Gathering of Eagles Foundation

Honored as an Eagle in:

1987 2007 2012 2016

Eagle Biography

Leo K. Thorsness

Leo K. Thorsness flew 92 Republic F-105F Wild Weasel missions and earned America's highest military decoration before he was shot down and taken prisoner in North Vietnam. Born in Walnut Grove, Minnesota, in 1932, he enlisted in the Air Force (AF) in January 1951 and earned his commission three years later through the Aviation Cadet Program. His first operational flying was in F-84 Thunderstreaks with the 31st Strategic Fighter Wing in Albany, Georgia. He later flew the F-100 Super Sabre before transitioning to the F-105 Thunderchief. In 1966, the air war in Southeast Asia took on new dimensions as the Soviet Union supplied the North Vietnamese with surface-to-air missiles (SAM).

To counter the SAMs, the Air Force developed new tactics and weapons, and trained Wild Weasel aircrews to use them. While AF strike flights interdicted targets in North Vietnam, the Weasels homed on hostile radar signals, launched Shrike anti-radiation missiles, dropped bombs and strafed to suppress enemy SAMs and antiaircraft artillery defenses. Thorsness checked out in the F-105F aircraft and the Wild Weasel mission at Nellis Air Force Base, Nevada, and then, in October 1966, was assigned to the 357th Tactical Fighter Squadron at Takhli, Thailand. As a major and an experienced fighter pilot, he became the squadron's chief Weasel and instructor pilot. Over a period of six months, he not only attacked antiaircraft defenses, successfully evading 53 SAMs, but also challenged the enemy MiG aircraft that patrolled the sky.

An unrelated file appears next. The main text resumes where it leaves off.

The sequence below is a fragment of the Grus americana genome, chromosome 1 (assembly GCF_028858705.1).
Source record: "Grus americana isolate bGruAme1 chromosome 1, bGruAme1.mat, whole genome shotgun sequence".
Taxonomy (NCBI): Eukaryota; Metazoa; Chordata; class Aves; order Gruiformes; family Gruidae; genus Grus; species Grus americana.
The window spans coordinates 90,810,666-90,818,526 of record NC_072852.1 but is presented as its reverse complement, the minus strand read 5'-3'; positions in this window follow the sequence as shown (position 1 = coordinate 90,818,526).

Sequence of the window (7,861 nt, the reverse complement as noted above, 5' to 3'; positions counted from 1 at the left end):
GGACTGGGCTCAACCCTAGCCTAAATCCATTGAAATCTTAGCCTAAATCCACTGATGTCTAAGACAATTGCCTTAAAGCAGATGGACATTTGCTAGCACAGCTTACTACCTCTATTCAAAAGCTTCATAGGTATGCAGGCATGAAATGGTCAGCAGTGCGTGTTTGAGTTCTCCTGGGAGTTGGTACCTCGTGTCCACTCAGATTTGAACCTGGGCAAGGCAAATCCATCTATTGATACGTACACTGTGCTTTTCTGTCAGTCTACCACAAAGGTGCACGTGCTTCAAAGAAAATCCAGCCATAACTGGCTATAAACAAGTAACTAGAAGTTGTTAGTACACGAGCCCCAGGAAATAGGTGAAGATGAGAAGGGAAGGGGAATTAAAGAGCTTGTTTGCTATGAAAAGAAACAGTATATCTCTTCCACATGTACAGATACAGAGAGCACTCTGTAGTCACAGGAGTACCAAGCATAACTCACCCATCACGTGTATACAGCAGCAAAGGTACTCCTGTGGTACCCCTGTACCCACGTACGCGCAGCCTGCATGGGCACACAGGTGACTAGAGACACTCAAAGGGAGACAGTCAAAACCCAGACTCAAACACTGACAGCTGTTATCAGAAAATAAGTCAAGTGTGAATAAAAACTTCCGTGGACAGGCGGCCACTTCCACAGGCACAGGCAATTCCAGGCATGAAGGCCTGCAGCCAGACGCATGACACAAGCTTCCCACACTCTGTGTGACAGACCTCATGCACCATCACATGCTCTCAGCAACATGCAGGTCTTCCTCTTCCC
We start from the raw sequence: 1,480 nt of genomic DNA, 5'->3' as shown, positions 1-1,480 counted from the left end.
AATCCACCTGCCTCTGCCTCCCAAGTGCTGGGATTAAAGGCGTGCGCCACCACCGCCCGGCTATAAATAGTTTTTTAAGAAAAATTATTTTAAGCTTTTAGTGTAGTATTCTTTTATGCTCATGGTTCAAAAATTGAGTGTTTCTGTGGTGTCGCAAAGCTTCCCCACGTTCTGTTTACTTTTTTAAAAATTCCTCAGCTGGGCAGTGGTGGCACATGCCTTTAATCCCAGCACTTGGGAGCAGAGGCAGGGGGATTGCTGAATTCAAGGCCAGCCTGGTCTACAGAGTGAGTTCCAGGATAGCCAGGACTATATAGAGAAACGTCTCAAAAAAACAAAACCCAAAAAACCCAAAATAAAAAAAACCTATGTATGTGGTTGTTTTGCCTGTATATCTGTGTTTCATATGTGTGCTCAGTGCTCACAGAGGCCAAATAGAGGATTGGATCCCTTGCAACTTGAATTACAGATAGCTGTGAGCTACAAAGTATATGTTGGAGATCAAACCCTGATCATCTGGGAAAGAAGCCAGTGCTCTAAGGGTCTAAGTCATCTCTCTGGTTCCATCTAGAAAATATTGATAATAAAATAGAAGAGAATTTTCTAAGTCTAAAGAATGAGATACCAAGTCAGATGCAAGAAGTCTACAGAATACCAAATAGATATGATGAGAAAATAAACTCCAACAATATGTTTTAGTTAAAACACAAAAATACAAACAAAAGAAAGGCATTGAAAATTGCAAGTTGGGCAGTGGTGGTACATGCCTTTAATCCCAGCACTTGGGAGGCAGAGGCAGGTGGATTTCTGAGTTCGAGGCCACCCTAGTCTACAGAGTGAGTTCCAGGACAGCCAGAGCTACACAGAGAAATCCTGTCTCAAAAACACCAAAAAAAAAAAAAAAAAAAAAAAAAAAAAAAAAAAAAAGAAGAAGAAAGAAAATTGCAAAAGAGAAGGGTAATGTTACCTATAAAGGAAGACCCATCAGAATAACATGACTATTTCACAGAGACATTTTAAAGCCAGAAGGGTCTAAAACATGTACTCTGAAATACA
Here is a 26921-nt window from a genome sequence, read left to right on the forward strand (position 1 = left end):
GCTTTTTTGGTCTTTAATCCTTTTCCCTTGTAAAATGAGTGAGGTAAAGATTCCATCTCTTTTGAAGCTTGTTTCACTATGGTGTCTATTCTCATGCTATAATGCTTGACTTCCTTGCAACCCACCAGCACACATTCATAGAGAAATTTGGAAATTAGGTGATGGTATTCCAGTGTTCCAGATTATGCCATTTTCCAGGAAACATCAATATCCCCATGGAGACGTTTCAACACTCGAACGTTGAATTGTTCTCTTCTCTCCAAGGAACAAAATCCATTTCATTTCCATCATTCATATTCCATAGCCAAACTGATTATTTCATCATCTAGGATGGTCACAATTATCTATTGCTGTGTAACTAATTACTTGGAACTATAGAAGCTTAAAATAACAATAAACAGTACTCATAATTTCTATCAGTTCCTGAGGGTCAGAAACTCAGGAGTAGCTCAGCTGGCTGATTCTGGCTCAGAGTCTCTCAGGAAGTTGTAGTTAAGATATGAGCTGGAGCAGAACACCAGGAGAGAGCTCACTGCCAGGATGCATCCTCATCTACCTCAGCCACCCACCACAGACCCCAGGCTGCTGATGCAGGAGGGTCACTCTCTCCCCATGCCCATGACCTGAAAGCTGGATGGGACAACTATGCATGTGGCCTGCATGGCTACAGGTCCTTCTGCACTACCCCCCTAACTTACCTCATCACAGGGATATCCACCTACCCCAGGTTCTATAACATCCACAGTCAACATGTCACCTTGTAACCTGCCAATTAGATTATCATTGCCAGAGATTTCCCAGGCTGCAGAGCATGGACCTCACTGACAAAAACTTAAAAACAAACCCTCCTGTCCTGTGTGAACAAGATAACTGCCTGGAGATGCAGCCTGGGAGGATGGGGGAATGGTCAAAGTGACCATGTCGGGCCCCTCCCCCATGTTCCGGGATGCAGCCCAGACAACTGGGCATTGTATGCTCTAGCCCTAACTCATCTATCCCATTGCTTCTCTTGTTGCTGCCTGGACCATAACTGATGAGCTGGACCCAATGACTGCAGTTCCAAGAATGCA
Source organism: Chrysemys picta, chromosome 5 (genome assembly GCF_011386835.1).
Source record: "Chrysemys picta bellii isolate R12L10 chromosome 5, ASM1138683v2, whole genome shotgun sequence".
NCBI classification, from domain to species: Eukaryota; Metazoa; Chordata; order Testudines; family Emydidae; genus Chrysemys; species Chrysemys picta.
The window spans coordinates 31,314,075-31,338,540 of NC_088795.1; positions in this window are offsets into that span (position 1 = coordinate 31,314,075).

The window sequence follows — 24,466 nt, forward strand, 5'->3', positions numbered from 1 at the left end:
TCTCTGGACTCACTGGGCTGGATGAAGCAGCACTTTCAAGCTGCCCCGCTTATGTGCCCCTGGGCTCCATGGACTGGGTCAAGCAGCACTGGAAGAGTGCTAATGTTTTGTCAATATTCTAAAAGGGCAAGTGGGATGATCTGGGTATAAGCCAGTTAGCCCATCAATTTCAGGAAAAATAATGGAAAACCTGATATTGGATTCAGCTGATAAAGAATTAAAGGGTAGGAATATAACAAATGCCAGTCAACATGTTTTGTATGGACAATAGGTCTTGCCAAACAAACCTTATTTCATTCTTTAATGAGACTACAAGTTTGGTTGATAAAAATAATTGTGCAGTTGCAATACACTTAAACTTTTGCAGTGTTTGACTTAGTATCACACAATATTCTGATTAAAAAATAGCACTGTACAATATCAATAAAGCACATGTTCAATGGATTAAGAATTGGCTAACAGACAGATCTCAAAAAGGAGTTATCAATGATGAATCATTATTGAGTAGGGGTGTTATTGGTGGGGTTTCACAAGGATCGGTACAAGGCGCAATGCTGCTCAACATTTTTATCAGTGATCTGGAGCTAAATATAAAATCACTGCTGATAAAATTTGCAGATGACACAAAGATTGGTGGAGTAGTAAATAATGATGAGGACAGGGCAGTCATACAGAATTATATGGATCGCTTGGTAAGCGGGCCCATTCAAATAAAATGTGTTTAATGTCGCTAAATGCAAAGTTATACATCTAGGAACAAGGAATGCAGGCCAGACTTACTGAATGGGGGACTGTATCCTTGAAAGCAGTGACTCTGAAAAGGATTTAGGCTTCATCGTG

On 30 April 1967, just eight missions short of the required 100 missions to successfully complete a combat tour, Thorsnesson his second sortie of the daywas shot down and captured by the North Vietnamese. For almost 6 years, he was a prisoner of war in such infamous camps as the Hanoi Hilton, Heartbreak Hotel, Skid Row and the Zoo. In 1973, upon his return home, he was awarded the Medal of Honor for heroic actions on a mission flown just 11 days before his own shoot-down and capture. Thorsness completed 23 years in the Air Force and retired as a colonel in 1973 after accumulating nearly 5,000 hours of flying time. Firmly committed to the ideals of democracy and public service, he ran for a US Senate seat in South Dakota; however, the voters were apparently not yet ready for a man who had a clear vision of America's role in the world.

Thorsness later served as a Washington State Senator from 1988 to 1992, during which time he urged the federal government to release information on about 30,000 soldiers listed as either prisoners of war or missing in action in conflicts dating back to World War II. Thorsness and his wife of 53 years, Gaylee, have one daughter and currently reside in Saddlebrooke, Arizona, where he is involved in corporate leadership forums.

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On 19 April 1967, during a Wild Weasel mission in North Vietnam, then-Major Thorsness destroyed a surface-to-air missile radar with a Shrike missile, scored a direct hit against another SAM site, downed a MiG-17 aircraft and severely damaged another enemy aircraft while providing rescue support to his downed wingman. Despite being critically low on fuel, he diverted his assigned tanker to another aircraft, which was lost and low on fuel. Thorsness finally landed at Udorn, Thailand, with the fuel gauge indicating empty after "coasting" 70 miles.

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